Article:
Monday, December 29, 2008

So Much Snow

Yeah, I'm getting tired of all these snow posts, too, but come on! We got hammered. This is a picture from the Saturday after Christmas. At that point we had - no joke - 14 inches of snow in our back yard. Sunday was the first day in over a week that we were able to use our cars to get out. Before then we would just walk to the store.

Of course, if you were to go two blocks away, onto a main street, it was actually rather clear. But there was no way, even with chains, that we could get there. Two lousy blocks.

But we made it through. The only casualties were the missed days of work and a nasty cold. I'm really hoping that there is no more heavy snow this year. I've got cabin fever enough to last all year.

Friday, December 19, 2008

Snow Day!

It's supposed to be a rare occurrence here in Seattle. But this past year - actually for the past two to three years - snow has become a part of our winter experiences.

Ugh. I hate snow.

But here are some pictures from the past couple of days. Our dog bounding in the white stuff. Suzette and I on our way to the store. And some poor schmuck who tried to make it up our hill and...well, obviously they didn't make it.

Stay warm!

Happy Hollidays!

It's been an amazing 2008. From assisting on incredible shoots across the state, to finally seeing my own images in print, it's been a time of dreams fulfilled, and new dreams taking over.

So many of you have made this year possible - both personal and professional - I can't begin to thank each of you. Just know that my wife and I think the world of you, and wish you and your families all the best in the coming year.

Happy Holidays!

- Zech, Suzette and Bailey (Franken-dog) Johnson

Five Tips for New Models

One of the joys of being a photographer is the opportunity to work with a number of aspiring models. Because they're new, many models simply don't know how to act before and during a shoot. Here are a few tips that can make the difference between a successful shoot,and never hearing from the photographer again.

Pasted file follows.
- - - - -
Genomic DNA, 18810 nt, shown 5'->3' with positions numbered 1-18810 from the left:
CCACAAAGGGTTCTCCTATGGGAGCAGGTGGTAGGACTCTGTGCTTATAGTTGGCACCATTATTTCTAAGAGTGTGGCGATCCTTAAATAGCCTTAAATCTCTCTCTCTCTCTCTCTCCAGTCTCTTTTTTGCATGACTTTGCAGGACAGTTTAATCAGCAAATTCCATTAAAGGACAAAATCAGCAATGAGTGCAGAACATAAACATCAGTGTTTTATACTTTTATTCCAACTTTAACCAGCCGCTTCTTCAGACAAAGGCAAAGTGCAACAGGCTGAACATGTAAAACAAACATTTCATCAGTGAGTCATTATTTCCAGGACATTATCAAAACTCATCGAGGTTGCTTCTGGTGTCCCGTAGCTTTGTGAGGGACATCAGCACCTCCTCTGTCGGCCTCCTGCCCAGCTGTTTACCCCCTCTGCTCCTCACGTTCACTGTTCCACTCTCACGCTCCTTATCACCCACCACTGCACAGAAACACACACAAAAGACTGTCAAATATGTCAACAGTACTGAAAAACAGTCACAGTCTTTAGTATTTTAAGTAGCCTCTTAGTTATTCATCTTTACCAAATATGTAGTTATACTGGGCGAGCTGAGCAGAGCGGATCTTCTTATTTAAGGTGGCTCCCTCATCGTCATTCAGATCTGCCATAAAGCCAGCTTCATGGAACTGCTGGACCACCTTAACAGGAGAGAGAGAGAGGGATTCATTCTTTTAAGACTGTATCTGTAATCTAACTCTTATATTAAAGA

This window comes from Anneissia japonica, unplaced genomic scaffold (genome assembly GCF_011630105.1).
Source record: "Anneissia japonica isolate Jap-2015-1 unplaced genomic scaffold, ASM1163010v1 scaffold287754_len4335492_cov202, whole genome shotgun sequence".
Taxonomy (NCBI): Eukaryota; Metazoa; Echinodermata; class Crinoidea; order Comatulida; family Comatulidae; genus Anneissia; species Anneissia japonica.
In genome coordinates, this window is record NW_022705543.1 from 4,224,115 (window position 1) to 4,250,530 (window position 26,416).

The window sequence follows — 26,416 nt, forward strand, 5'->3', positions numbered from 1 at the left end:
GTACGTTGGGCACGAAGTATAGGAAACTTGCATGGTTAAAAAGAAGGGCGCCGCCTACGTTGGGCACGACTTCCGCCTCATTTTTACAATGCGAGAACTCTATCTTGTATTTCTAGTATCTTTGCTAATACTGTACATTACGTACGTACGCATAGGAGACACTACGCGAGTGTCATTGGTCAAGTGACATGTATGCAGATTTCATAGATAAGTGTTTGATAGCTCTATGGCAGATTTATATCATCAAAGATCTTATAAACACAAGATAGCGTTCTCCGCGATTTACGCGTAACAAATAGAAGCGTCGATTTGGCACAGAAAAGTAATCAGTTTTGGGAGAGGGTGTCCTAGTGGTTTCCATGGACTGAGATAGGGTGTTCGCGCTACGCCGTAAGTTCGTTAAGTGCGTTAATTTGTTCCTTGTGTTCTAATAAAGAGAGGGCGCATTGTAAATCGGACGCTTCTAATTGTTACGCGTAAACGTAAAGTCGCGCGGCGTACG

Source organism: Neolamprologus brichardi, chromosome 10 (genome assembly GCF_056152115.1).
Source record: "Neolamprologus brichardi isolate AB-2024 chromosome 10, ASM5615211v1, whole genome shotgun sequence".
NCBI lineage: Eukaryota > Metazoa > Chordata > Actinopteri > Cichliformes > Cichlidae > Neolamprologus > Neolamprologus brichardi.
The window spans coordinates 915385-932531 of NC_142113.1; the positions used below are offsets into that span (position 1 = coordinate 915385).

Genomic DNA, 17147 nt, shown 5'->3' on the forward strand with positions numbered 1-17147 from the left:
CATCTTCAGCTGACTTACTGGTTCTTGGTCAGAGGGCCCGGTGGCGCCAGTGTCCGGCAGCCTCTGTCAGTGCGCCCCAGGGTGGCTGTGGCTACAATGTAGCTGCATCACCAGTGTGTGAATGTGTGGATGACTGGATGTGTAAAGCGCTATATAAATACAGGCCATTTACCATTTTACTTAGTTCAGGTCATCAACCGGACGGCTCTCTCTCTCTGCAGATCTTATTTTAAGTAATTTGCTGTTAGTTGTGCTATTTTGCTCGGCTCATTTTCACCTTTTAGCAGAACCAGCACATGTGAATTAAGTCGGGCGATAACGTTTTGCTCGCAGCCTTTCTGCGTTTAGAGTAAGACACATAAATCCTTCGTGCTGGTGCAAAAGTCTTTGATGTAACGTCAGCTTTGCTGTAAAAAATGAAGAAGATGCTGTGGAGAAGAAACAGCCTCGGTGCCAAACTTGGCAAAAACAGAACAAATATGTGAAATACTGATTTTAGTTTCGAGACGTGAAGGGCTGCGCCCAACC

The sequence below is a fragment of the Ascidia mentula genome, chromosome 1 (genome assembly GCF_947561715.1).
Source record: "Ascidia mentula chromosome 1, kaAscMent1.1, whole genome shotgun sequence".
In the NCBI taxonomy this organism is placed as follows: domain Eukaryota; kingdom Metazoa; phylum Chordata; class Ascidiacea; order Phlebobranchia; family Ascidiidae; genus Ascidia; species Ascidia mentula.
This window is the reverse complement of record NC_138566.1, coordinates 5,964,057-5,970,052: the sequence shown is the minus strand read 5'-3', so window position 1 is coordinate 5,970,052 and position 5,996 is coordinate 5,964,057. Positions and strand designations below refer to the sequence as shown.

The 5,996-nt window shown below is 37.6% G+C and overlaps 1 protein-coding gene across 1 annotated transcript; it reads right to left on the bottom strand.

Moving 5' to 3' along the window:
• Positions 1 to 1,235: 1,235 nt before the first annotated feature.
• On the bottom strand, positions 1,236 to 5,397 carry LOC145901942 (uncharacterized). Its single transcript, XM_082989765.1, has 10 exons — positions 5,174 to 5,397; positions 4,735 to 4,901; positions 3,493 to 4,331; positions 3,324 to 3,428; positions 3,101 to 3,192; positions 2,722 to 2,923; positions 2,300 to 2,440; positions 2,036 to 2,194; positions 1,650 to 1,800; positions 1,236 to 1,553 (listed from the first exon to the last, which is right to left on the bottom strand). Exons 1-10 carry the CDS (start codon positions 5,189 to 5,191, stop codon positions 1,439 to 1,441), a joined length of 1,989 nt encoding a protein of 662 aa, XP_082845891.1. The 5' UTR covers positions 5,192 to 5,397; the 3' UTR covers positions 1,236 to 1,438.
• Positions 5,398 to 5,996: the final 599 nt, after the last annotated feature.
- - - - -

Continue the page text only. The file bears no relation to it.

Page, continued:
1 – Be on time. I can't stress this enough. In many projects the photograph is just one small part of a huge marketing effort. If you're late, and the photographer is standing around twiddling his thumbs while simultaneously trying to convince the art director that everything is under control, you're not just hurting your own image, you could very well be costing companies thousands of dollars. Even if you don't care about your reputation, you've got to care about the bottom line.

2 – Read your model release. Sure, it's written in legalese, but that doesn't mean you should take a few minutes and read it. A good photographer will be happy to explain any part of the release you don't understand, and be willing to work with you if you don't like a section. Remember, if you cross something out, both parties (that means you and the photographer) have to initial the change, or it doesn't count.

3 – Listen to your photographer. This isn't just about standing in a certain way, or lifting your chin to catch a better angle, this is about everything. If the photographer makes a point to tell you that it's going to be a cold and you should bring a coat, don't show up wearing a thin, fleece wrap. Bring a warm coat. If they tell you not to go to a certain area of the location, you'd better not be found after lunch poking around that back bedroom with the police tape across the door. (True story.)